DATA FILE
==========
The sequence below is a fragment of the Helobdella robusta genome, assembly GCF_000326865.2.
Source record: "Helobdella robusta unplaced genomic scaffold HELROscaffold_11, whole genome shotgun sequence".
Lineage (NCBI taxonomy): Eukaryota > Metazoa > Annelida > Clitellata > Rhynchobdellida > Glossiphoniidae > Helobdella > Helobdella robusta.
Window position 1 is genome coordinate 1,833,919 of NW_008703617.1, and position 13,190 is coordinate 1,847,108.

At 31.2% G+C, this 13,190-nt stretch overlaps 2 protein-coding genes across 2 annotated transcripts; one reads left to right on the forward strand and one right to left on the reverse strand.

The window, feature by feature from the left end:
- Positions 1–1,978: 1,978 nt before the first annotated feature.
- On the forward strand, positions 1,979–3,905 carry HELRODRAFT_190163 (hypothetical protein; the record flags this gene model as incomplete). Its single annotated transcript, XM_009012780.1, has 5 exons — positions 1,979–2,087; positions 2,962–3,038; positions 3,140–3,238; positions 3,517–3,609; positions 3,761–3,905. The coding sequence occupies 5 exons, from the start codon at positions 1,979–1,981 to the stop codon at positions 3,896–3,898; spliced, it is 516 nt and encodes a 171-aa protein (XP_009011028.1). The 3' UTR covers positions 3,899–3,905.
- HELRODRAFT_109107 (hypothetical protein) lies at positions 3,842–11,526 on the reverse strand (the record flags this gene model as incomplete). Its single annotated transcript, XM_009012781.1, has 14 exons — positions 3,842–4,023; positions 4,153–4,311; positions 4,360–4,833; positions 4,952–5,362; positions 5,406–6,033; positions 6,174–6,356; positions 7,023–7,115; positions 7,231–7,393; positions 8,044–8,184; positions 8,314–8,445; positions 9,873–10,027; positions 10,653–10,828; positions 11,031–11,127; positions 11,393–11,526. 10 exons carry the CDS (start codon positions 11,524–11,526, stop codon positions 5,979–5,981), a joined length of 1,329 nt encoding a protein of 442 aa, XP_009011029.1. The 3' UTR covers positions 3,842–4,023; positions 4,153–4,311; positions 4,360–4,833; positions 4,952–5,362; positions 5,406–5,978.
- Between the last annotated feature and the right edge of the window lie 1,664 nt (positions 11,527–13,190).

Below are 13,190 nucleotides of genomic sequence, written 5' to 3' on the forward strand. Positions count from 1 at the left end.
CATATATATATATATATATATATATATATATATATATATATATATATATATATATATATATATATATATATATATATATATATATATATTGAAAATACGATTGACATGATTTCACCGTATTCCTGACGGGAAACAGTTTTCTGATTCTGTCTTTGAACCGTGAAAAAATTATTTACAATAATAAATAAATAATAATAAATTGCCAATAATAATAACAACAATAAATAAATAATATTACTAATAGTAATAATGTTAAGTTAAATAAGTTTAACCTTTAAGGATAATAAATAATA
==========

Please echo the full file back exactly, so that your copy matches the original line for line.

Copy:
The sequence below is a fragment of the Helobdella robusta genome, assembly GCF_000326865.2.
Source record: "Helobdella robusta unplaced genomic scaffold HELROscaffold_11, whole genome shotgun sequence".
Lineage (NCBI taxonomy): Eukaryota > Metazoa > Annelida > Clitellata > Rhynchobdellida > Glossiphoniidae > Helobdella > Helobdella robusta.
Window position 1 is genome coordinate 1,833,919 of NW_008703617.1, and position 13,190 is coordinate 1,847,108.

At 31.2% G+C, this 13,190-nt stretch overlaps 2 protein-coding genes across 2 annotated transcripts; one reads left to right on the forward strand and one right to left on the reverse strand.

The window, feature by feature from the left end:
- Positions 1–1,978: 1,978 nt before the first annotated feature.
- On the forward strand, positions 1,979–3,905 carry HELRODRAFT_190163 (hypothetical protein; the record flags this gene model as incomplete). Its single annotated transcript, XM_009012780.1, has 5 exons — positions 1,979–2,087; positions 2,962–3,038; positions 3,140–3,238; positions 3,517–3,609; positions 3,761–3,905. The coding sequence occupies 5 exons, from the start codon at positions 1,979–1,981 to the stop codon at positions 3,896–3,898; spliced, it is 516 nt and encodes a 171-aa protein (XP_009011028.1). The 3' UTR covers positions 3,899–3,905.
- HELRODRAFT_109107 (hypothetical protein) lies at positions 3,842–11,526 on the reverse strand (the record flags this gene model as incomplete). Its single annotated transcript, XM_009012781.1, has 14 exons — positions 3,842–4,023; positions 4,153–4,311; positions 4,360–4,833; positions 4,952–5,362; positions 5,406–6,033; positions 6,174–6,356; positions 7,023–7,115; positions 7,231–7,393; positions 8,044–8,184; positions 8,314–8,445; positions 9,873–10,027; positions 10,653–10,828; positions 11,031–11,127; positions 11,393–11,526. 10 exons carry the CDS (start codon positions 11,524–11,526, stop codon positions 5,979–5,981), a joined length of 1,329 nt encoding a protein of 442 aa, XP_009011029.1. The 3' UTR covers positions 3,842–4,023; positions 4,153–4,311; positions 4,360–4,833; positions 4,952–5,362; positions 5,406–5,978.
- Between the last annotated feature and the right edge of the window lie 1,664 nt (positions 11,527–13,190).

Below are 13,190 nucleotides of genomic sequence, written 5' to 3' on the forward strand. Positions count from 1 at the left end.
CATATATATATATATATATATATATATATATATATATATATATATATATATATATATATATATATATATATATATATATATATATATATTGAAAATACGATTGACATGATTTCACCGTATTCCTGACGGGAAACAGTTTTCTGATTCTGTCTTTGAACCGTGAAAAAATTATTTACAATAATAAATAAATAATAATAAATTGCCAATAATAATAACAACAATAAATAAATAATATTACTAATAGTAATAATGTTAAGTTAAATAAGTTTAACCTTTAAGGATAATAAATAATA